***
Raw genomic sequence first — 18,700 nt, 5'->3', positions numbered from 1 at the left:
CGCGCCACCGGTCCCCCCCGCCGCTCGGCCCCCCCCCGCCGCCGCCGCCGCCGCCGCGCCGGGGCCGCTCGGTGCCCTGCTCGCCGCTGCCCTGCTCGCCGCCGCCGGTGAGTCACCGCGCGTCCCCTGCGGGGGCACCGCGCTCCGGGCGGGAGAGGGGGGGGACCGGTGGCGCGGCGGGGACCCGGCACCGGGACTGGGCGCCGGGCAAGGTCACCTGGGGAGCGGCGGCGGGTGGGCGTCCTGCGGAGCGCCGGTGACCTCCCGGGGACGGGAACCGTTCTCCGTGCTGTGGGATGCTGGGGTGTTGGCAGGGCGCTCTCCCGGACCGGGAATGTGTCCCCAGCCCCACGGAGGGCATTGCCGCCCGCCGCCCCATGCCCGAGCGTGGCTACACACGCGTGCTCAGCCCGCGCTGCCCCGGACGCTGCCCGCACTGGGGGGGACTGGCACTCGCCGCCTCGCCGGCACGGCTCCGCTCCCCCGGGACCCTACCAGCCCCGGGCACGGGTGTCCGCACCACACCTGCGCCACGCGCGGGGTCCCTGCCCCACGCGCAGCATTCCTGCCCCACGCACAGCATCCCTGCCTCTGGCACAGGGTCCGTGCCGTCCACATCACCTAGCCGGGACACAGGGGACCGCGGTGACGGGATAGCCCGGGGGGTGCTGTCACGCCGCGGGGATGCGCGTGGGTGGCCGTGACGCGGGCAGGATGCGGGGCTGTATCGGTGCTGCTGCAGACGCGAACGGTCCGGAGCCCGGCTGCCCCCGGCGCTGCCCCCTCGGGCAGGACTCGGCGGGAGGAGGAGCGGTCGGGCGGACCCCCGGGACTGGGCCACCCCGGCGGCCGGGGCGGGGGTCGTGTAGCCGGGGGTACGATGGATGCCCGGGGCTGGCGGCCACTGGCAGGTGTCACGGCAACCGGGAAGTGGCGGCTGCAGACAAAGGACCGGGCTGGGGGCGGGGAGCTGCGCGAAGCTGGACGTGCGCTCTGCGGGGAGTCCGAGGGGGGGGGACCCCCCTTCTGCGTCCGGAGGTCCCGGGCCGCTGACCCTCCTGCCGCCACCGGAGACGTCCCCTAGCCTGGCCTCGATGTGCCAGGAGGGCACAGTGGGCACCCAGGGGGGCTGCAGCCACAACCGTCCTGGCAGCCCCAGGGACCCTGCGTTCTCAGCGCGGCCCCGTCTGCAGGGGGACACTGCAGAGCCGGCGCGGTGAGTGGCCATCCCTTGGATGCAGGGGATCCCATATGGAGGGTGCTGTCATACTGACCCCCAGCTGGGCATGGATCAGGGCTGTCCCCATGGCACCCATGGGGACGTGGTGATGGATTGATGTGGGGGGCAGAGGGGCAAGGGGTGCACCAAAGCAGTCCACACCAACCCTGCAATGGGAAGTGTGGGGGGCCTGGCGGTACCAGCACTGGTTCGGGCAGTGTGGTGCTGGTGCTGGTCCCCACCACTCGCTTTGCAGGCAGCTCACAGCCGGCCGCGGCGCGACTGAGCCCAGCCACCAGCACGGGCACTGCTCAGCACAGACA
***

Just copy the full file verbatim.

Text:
Raw genomic sequence first — 18,700 nt, 5'->3', positions numbered from 1 at the left:
CGCGCCACCGGTCCCCCCCGCCGCTCGGCCCCCCCCCGCCGCCGCCGCCGCCGCCGCGCCGGGGCCGCTCGGTGCCCTGCTCGCCGCTGCCCTGCTCGCCGCCGCCGGTGAGTCACCGCGCGTCCCCTGCGGGGGCACCGCGCTCCGGGCGGGAGAGGGGGGGGACCGGTGGCGCGGCGGGGACCCGGCACCGGGACTGGGCGCCGGGCAAGGTCACCTGGGGAGCGGCGGCGGGTGGGCGTCCTGCGGAGCGCCGGTGACCTCCCGGGGACGGGAACCGTTCTCCGTGCTGTGGGATGCTGGGGTGTTGGCAGGGCGCTCTCCCGGACCGGGAATGTGTCCCCAGCCCCACGGAGGGCATTGCCGCCCGCCGCCCCATGCCCGAGCGTGGCTACACACGCGTGCTCAGCCCGCGCTGCCCCGGACGCTGCCCGCACTGGGGGGGACTGGCACTCGCCGCCTCGCCGGCACGGCTCCGCTCCCCCGGGACCCTACCAGCCCCGGGCACGGGTGTCCGCACCACACCTGCGCCACGCGCGGGGTCCCTGCCCCACGCGCAGCATTCCTGCCCCACGCACAGCATCCCTGCCTCTGGCACAGGGTCCGTGCCGTCCACATCACCTAGCCGGGACACAGGGGACCGCGGTGACGGGATAGCCCGGGGGGTGCTGTCACGCCGCGGGGATGCGCGTGGGTGGCCGTGACGCGGGCAGGATGCGGGGCTGTATCGGTGCTGCTGCAGACGCGAACGGTCCGGAGCCCGGCTGCCCCCGGCGCTGCCCCCTCGGGCAGGACTCGGCGGGAGGAGGAGCGGTCGGGCGGACCCCCGGGACTGGGCCACCCCGGCGGCCGGGGCGGGGGTCGTGTAGCCGGGGGTACGATGGATGCCCGGGGCTGGCGGCCACTGGCAGGTGTCACGGCAACCGGGAAGTGGCGGCTGCAGACAAAGGACCGGGCTGGGGGCGGGGAGCTGCGCGAAGCTGGACGTGCGCTCTGCGGGGAGTCCGAGGGGGGGGGACCCCCCTTCTGCGTCCGGAGGTCCCGGGCCGCTGACCCTCCTGCCGCCACCGGAGACGTCCCCTAGCCTGGCCTCGATGTGCCAGGAGGGCACAGTGGGCACCCAGGGGGGCTGCAGCCACAACCGTCCTGGCAGCCCCAGGGACCCTGCGTTCTCAGCGCGGCCCCGTCTGCAGGGGGACACTGCAGAGCCGGCGCGGTGAGTGGCCATCCCTTGGATGCAGGGGATCCCATATGGAGGGTGCTGTCATACTGACCCCCAGCTGGGCATGGATCAGGGCTGTCCCCATGGCACCCATGGGGACGTGGTGATGGATTGATGTGGGGGGCAGAGGGGCAAGGGGTGCACCAAAGCAGTCCACACCAACCCTGCAATGGGAAGTGTGGGGGGCCTGGCGGTACCAGCACTGGTTCGGGCAGTGTGGTGCTGGTGCTGGTCCCCACCACTCGCTTTGCAGGCAGCTCACAGCCGGCCGCGGCGCGACTGAGCCCAGCCACCAGCACGGGCACTGCTCAGCACAGACA